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Boxer, Fiorina Face Off In US Senate Debate

The only scheduled debate in California’s U.S. Senate race saw Democrat Barbara Boxer and Republican Carly Fiorina spend as much time attacking each other as talking about their own accomplishments.

U.S. Sen. Barbara Boxer (L) (D-CA) and republican candidate for U.S. Senate Carly Fiorina participate in a debate on the campus of Saint Mary's College September 1, 2010 in Moraga, California.
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Above: U.S. Sen. Barbara Boxer (L) (D-CA) and republican candidate for U.S. Senate Carly Fiorina participate in a debate on the campus of Saint Mary's College September 1, 2010 in Moraga, California.

From their opening statements to their final words, the three-term senator and former Hewlett-Packard CEO went on offense. Fiorina said Boxer hasn’t helped California’s economy bounce back from the recession.

“Barbara Boxer is promising numbers and jobs now. When she voted for that stimulus bill that has manifestly failed, she said that it would bring help and hope and 400,000 jobs to this state. And we now have 2.3 million people out of work," said Fiorina.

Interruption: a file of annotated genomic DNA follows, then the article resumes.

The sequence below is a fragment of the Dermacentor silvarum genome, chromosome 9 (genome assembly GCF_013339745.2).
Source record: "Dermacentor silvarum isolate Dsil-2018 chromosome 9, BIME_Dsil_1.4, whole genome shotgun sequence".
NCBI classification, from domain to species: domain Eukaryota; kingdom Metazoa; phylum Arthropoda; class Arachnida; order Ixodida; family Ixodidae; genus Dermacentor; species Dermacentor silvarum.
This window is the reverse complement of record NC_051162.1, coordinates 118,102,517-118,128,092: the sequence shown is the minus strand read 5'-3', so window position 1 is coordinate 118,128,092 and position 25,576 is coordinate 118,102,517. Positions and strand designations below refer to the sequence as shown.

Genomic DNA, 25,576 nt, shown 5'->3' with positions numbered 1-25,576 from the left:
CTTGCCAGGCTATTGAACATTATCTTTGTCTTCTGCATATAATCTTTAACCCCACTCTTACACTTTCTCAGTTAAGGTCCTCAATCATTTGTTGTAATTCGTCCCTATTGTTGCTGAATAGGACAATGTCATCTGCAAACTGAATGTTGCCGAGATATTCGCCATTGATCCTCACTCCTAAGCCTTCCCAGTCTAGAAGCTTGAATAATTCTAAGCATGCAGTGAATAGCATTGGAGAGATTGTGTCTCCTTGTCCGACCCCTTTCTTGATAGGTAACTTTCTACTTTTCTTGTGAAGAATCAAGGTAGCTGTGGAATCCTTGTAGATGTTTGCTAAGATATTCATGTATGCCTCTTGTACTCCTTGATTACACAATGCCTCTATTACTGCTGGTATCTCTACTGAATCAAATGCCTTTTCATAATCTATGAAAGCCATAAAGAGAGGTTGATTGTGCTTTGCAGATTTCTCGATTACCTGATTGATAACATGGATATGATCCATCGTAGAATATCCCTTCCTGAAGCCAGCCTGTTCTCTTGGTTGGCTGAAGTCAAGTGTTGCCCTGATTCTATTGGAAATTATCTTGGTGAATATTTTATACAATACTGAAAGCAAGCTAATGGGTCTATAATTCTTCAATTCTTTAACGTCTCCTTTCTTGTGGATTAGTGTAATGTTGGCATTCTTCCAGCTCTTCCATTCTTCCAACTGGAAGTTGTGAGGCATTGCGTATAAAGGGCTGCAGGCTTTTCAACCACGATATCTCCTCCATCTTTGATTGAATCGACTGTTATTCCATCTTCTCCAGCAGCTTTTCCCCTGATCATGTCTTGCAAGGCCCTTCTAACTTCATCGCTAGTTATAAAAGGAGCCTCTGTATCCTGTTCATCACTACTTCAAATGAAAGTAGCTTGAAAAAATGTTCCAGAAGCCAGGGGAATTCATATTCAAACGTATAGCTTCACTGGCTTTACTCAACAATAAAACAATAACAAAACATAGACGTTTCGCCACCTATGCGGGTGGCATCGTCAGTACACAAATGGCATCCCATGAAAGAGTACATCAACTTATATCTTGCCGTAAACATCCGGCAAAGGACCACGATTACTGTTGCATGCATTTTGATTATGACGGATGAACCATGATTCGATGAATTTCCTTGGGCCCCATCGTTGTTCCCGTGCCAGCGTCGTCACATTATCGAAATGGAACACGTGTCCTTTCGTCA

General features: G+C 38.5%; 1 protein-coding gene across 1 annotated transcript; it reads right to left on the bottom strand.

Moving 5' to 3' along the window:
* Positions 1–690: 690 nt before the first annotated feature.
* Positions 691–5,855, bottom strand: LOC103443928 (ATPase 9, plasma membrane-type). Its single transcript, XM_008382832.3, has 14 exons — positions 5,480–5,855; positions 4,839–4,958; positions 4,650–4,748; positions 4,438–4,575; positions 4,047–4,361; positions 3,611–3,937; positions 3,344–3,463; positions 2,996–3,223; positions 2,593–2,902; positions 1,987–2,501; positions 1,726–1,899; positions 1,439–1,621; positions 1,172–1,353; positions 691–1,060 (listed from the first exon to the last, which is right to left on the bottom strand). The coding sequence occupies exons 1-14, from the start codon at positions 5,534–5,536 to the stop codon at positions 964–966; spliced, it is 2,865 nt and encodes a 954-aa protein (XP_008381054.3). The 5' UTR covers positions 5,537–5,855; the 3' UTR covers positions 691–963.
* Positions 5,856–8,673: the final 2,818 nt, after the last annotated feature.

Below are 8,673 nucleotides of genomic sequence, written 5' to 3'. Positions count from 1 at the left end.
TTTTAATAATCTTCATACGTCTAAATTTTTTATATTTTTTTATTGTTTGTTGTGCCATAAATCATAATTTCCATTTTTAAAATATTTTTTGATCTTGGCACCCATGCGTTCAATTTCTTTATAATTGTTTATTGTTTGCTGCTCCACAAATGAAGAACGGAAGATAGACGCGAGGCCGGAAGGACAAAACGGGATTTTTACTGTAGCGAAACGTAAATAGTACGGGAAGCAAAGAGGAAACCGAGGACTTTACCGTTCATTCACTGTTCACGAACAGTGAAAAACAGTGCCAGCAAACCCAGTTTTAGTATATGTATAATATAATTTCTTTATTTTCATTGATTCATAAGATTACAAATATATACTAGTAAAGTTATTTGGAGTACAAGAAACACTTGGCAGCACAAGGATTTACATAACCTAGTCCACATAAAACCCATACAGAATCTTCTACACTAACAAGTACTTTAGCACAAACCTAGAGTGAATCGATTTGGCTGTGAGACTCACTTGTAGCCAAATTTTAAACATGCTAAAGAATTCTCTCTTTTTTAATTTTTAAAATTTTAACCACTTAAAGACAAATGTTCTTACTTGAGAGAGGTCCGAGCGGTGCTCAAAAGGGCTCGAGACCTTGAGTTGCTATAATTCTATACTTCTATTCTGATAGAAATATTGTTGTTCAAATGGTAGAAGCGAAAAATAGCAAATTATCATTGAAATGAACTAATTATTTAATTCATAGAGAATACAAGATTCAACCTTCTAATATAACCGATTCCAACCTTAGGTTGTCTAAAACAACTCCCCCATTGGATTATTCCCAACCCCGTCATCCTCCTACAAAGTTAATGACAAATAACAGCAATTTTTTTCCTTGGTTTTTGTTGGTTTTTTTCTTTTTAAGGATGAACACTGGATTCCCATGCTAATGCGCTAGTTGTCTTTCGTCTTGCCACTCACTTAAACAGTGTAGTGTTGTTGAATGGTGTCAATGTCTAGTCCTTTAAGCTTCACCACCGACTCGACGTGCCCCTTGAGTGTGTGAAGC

And Boxer told voters they get to decide if they want her back. "Or if they want to elect someone who made her name as a CEO in Hewlett-Packard laying thousands and thousands of workers off, shipping their jobs overseas, making no sacrifice while she was doing it, taking $100 million," said boxer.

Each candidate claimed to have better ideas for creating jobs: Boxer pointed to Democratic bills in Congress to keep teachers employed and help small businesses. Fiorina called for tax cuts and less government regulation. The race is expected to be tight. Polls suggest Boxer currently has a narrow lead.

Comments

Avatar for user 'gljohns2000'

gljohns2000 | October 1, 2010 at 11:19 a.m. ― 4 years, 2 months ago

Why is it that Californians just don't get it.

California is declining not because of too little government involvement, but because of an eroding tax base. Businesses are leaving California in droves. Why? Regulations are too tough and taxes are too high. Without a healthy business environment, employment goes down, tax revenues go down and we can't afford even basic needs like education, law enforcement and disaster relief, much less luxuries like environmental protection and stem cell research.

Over the past 30 years our politicians and the unions that control them have chipped away at the once healthy business environment in California until today it is next to impossible to grow a small business into a medium sized one, and a medium sized one to a large one. Today the only business that make it in California are those that benefit from a unique innovation like E-bay and become huge overnight. Quit trying to demonize the entrepreneurs and innovators in the business world who manage to benefit from their hard work and instincts. Fix the business environment first and everything else will fall into line.

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